Shiplap is a type of wooden board used commonly as exterior siding in the construction of residences, barns, sheds, and outbuildings.

A shiplap house wall

Exterior walls


Shiplap is either rough-sawn 25 mm (1 in) or milled 19 mm (34 in) pine or similarly inexpensive wood between 76 and 254 mm (3 and 10 in) wide with a 9.5–12.7 mm (3812 in) rabbet on opposite sides of each edge.[1] The rabbet allows the boards to overlap in this area. The profile of each board partially overlaps that of the board next to it creating a channel that gives shadow line effects, provides excellent weather protection and allows for dimensional movement.

Useful for its strength as a supporting member, and its ability to form a relatively tight seal when lapped, shiplap is usually used as a type of siding for buildings that do not require extensive maintenance and must withstand cold and aggressive climates. Rough-sawn shiplap is attached vertically in post and beam construction, usually with 51–65 mm (6d–8d) common nails, while milled versions, providing a tighter seal, are more commonly placed horizontally, more suited to two-by-four frame construction.

Small doors and shutters such as those found in barns and sheds are often constructed of shiplap cut directly from the walls, with only thin members framing or crossing the back for support. Shiplap is also used indoors for the rough or rustic look that it creates when used as paneling or a covering for a wall or ceiling. Shiplap is often used to describe any rabbeted siding material that overlaps in a similar fashion.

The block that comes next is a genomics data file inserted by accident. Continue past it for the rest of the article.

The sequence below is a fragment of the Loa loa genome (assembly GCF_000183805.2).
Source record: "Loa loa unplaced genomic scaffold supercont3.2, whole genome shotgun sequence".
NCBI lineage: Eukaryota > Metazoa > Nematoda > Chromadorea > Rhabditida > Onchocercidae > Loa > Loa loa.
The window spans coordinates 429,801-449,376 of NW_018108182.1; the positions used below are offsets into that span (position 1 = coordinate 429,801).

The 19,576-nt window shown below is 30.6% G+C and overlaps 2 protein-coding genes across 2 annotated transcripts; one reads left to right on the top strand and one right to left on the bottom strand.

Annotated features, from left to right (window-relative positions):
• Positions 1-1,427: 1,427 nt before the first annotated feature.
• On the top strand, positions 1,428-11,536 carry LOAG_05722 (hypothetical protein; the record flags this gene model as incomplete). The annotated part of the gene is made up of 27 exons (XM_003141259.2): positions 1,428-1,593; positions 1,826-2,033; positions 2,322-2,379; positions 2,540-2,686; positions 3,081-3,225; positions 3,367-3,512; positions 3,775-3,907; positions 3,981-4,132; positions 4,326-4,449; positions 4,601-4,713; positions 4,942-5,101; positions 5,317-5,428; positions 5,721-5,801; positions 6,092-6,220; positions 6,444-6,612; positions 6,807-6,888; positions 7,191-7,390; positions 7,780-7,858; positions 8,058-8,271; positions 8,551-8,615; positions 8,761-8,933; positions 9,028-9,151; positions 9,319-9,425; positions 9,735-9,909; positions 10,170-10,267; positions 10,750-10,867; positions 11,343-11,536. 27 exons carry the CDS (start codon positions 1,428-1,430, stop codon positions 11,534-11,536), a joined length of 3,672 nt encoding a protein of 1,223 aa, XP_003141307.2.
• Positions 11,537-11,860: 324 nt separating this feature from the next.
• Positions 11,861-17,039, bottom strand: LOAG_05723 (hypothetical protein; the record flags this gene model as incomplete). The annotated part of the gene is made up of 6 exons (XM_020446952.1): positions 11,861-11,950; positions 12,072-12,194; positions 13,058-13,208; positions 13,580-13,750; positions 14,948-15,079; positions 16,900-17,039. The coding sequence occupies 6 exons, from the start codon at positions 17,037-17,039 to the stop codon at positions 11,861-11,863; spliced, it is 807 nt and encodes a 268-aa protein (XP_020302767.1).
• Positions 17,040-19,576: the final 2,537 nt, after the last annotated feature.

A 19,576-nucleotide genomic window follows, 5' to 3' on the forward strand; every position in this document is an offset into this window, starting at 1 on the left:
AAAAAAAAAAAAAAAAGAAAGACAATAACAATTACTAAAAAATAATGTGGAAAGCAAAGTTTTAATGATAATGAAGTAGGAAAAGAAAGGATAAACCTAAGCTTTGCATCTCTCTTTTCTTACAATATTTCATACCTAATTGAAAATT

Interior design


In interior design, shiplap is a style of wooden wall siding characterized by long planks, normally painted white, that are mounted horizontally with a slight gap between them in a manner that evokes exterior shiplap walls. A disadvantage of the style is that the gaps are prone to accumulating dust.[2]

Installing shiplap horizontally in a room can help carry the eye around the space, making it feel larger. Installing it vertically helps emphasize the height of the room, making it feel taller. Rectangular shiplap pieces can be placed in a staggered zig-zag layout to add texture and enhance the size of the room.[3] Shiplap can also be installed on the ceiling, to draw the eye upwards.[4]


  1. ^ Shiplap Edge Joints,
  2. ^ Frake, Dabney (22 May 2018). "The Downside to Shiplap Walls You Might Not Know About". Apartment Therapy. Retrieved 11 July 2018.
  3. ^ Ivanisov, Zakhar (5 Jan 2023). "13 Herringbone Shiplap Walls to Create Instant Interest". Retrieved 21 February 2023.
  4. ^ Quigley, Annie (20 Dec 2018). "10 Things Nobody Tells You About Shiplap". Remodelista. Retrieved 24 January 2019.